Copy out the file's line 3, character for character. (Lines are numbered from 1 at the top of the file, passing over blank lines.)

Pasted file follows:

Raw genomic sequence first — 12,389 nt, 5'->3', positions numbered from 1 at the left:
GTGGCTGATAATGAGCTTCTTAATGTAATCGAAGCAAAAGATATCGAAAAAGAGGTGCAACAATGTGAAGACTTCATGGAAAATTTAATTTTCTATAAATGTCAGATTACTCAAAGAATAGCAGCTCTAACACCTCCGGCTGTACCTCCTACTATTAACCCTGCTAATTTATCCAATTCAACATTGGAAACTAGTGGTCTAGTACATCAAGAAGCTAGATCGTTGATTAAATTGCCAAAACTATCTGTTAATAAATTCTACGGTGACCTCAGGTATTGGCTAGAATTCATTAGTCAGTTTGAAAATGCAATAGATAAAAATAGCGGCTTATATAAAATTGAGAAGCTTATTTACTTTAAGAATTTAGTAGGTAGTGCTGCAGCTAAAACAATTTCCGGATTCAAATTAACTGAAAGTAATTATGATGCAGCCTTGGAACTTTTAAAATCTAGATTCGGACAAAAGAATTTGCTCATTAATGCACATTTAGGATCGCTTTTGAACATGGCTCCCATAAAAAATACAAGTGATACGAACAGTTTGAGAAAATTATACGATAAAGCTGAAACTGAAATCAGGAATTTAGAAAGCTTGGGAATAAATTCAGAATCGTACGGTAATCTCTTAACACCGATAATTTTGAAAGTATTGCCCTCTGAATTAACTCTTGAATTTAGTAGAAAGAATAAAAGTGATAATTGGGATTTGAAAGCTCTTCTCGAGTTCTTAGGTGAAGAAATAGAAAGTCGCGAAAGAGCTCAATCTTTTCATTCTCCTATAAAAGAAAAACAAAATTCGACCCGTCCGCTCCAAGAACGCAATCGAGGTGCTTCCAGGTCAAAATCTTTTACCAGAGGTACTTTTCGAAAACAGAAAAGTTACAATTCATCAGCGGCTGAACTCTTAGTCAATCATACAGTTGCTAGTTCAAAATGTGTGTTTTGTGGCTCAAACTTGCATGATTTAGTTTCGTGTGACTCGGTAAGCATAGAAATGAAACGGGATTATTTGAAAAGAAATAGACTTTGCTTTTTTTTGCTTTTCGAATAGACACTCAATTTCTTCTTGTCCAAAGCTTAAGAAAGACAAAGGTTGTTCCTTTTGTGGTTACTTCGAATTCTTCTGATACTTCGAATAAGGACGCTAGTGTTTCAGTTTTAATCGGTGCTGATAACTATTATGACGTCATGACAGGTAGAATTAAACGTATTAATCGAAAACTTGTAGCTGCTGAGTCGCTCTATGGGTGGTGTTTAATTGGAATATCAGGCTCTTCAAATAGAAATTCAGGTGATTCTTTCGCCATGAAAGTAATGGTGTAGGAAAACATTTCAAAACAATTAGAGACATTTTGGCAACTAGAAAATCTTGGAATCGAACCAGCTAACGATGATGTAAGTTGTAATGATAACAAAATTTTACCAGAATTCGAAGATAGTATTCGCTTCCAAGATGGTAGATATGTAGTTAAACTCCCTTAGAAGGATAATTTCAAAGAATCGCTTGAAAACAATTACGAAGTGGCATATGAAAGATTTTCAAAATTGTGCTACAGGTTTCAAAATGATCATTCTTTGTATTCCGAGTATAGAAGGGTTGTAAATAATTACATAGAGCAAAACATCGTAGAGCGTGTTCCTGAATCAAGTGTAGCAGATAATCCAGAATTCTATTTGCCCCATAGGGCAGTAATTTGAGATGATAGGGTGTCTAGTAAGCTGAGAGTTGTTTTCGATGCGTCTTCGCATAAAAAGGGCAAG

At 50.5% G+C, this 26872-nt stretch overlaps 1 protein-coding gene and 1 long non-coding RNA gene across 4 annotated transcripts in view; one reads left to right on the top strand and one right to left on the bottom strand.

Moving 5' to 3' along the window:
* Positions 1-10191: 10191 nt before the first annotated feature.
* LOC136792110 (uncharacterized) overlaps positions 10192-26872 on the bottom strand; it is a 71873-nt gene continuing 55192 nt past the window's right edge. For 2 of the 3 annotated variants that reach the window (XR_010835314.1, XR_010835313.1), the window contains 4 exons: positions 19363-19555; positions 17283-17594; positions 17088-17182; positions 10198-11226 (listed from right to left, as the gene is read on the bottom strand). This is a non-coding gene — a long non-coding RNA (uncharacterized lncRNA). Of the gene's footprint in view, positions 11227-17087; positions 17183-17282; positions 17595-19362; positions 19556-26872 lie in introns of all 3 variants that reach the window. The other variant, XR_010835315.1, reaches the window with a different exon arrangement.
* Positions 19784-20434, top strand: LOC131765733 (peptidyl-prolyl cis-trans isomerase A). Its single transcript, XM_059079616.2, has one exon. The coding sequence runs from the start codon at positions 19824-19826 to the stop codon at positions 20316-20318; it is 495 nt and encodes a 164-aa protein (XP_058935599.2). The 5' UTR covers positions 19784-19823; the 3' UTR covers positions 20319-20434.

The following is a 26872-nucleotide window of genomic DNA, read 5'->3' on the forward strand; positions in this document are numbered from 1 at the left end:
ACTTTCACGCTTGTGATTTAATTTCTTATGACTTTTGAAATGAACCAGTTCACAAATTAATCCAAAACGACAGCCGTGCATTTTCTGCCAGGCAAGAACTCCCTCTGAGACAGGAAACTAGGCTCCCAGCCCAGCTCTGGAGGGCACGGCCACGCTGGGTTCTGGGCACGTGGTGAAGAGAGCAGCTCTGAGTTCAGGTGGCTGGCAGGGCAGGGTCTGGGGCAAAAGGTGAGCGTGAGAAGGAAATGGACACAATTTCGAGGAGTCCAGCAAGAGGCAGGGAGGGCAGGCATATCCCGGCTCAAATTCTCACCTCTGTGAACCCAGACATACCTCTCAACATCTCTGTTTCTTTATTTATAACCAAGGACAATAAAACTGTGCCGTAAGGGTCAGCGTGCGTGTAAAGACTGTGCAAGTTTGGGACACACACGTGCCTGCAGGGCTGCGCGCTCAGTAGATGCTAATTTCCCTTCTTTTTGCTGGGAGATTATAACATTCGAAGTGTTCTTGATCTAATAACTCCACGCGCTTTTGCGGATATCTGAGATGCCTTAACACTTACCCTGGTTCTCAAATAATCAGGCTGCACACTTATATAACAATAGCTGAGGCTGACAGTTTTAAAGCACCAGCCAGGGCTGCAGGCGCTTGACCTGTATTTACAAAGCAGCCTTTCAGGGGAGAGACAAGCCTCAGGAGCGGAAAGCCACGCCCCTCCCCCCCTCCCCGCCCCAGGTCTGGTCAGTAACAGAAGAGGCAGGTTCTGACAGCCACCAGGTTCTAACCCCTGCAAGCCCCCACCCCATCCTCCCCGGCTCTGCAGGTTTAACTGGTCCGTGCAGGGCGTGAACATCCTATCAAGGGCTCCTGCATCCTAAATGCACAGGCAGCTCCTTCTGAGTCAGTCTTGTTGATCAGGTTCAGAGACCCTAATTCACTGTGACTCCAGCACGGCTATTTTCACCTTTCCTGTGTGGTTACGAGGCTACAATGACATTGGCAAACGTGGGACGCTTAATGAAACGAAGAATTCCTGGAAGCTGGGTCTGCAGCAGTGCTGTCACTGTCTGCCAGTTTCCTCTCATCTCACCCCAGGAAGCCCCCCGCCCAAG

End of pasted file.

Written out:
At 50.5% G+C, this 26872-nt stretch overlaps 1 protein-coding gene and 1 long non-coding RNA gene across 4 annotated transcripts in view; one reads left to right on the top strand and one right to left on the bottom strand.